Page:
Money can easily become much more than just money. It can be a powerful life-altering, culture-shaping god — an idol that can break the hearts of an entire nation. It is moneybags from the West that altered the MDC from a workers’ party to an employers’ party fronting the cause of imperial investors.
We are so fixated on the problem of prosperity, just like we are on the ideology of democracy and liberty. We define these concepts by pointing to “those rich countries over there,” and that has become our greatest undoing.
Just like athletes sometimes get so obsessed to reach the Hall of Fame level as to get to the point of taking steroids, we have politicians so obsessed with the hunger for power that they can sacrifice even the national interest just to get the fame that comes with the greatness of leading a nation.
These are people who can support and stand with anything that can leverage for them a pathway to power — even if it means burning down the country they so wish to lead, so they can facilitate their ascendance.
We had the Contras ravaging their own country with full military backing from the United States in the 70s and the 80s. Nicaragua was economically strangulated and militarily ravaged just to make sure that Ortega’s Sandinistas were removed from power to make way for the unpopular pro-West Contras.
We had a similar script for Zimbabwe when about 32 Western countries connived to illegally sanction the country in retaliation to the compulsory land reclamation that pushed out some white commercial farmers from colonially acquired farm lands in 2000.
Were we ever united as one people in reclaiming our land? Were we ever united as one people in condemning the sanctioning of our own country? Today where are those of our own who opposed land reclamation when we did it? Where are those of our own who mobilised more sanctions against our own country as a way of trying to dethrone Robert Mugabe? What is their narrative today?
The MDC support for the strangulation of the country was a clear show of willingness to be great rather than good — a shameless resolve to achieve political greatness at the expense of the people’s good.
Democracy is a good thing, just like liberty, freedom, financial security, or athletic prowess, but when a good thing is turned into a supreme thing; then there is often this obsession that leads to this particular thing overriding all other competing values.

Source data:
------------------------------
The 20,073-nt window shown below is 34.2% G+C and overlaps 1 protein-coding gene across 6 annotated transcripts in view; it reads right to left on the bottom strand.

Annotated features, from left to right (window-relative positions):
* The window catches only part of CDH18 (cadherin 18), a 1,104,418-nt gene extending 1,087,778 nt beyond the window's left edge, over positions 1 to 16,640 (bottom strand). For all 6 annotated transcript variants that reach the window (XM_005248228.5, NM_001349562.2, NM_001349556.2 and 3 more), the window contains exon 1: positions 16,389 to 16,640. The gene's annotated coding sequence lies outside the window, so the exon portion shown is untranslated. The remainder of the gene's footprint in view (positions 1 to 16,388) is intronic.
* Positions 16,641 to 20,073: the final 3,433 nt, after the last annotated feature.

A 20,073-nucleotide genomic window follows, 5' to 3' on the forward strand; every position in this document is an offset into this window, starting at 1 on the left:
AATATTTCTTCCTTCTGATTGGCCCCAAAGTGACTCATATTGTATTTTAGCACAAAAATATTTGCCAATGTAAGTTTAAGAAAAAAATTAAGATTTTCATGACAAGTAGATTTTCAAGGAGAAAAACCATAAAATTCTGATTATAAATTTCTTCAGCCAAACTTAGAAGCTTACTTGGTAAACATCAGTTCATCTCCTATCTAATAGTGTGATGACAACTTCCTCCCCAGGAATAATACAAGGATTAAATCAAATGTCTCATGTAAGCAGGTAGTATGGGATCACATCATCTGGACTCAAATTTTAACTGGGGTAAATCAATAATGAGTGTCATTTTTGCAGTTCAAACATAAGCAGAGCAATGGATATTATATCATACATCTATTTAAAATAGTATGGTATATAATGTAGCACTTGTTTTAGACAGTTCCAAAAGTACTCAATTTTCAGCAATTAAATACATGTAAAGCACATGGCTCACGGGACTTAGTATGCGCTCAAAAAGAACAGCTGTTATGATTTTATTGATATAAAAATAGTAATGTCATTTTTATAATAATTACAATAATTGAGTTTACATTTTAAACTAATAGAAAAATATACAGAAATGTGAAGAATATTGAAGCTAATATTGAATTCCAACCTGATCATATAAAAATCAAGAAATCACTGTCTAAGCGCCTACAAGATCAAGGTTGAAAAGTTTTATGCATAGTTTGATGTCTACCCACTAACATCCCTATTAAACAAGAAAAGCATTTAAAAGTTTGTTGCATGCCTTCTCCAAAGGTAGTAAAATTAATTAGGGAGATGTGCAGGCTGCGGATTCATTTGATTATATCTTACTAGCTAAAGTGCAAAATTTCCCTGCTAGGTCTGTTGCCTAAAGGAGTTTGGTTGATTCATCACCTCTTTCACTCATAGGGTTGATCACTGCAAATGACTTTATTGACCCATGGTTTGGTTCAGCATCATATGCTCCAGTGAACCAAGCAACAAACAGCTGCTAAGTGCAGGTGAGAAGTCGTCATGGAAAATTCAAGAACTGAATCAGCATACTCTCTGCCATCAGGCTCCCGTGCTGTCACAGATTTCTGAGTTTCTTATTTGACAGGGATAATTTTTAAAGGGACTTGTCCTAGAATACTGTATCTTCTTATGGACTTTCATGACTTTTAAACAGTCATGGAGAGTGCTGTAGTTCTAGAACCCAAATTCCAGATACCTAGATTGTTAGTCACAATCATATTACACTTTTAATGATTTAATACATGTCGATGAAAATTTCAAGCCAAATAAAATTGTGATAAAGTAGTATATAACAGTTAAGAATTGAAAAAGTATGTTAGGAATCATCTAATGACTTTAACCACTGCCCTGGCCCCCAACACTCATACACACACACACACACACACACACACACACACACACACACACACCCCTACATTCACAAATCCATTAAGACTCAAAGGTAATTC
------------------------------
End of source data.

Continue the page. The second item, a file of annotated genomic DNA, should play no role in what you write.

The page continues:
This is what the mantra about change became at the formation of the MDC in 1999. Change became the overriding political factor that elevated some of the most unmeritorious characters to high ranking public offices like parliament or senate.
In the name of change, the insane were voted to lead the sane, the uneducated to lead the educated, the stupid to lead the wise and the primitive to preside over matters of civilisation.
As a result Zimbabwe’s Parliament has had the worst mediocrity ever known to post-independent Africa. The greater the good the more likely we are to expect that it can satisfy our deepest needs and hopes.
The greater good of democracy must not make us create for ourselves a counterfeit sovereignty, a counterfeit democracy, a counterfeit independence and we must remember always that democracy is about aspiring to be ourselves more than it is about carrying out a political ballot impressive to all others. Democracy is not necessarily about our elections being rated the best ever to be carried out.
A peaceful and non-eventful voting process is not necessarily the mother of democracy. The mother of democracy is made up of the material needs of the people — the bread and butter matters of society.
True democracy is born out of the economic ballot, not out of the political ballot. We want political leaders who are willing to be good rather than great — leaders that will seek the good of the people they lead more than they seek the greatness of their own names and legacies.
We are trying hard to save the legacy of our iconic Robert Mugabe — yet he seems prepared to throw away his legacy in pursuit of personal greatness at the age of 94. This is sad. Very sad.
Zimbabwe we are one and together we will overcome. It is homeland or death!
Reason Wafawarova is a political writer based in SYDNEY, Australia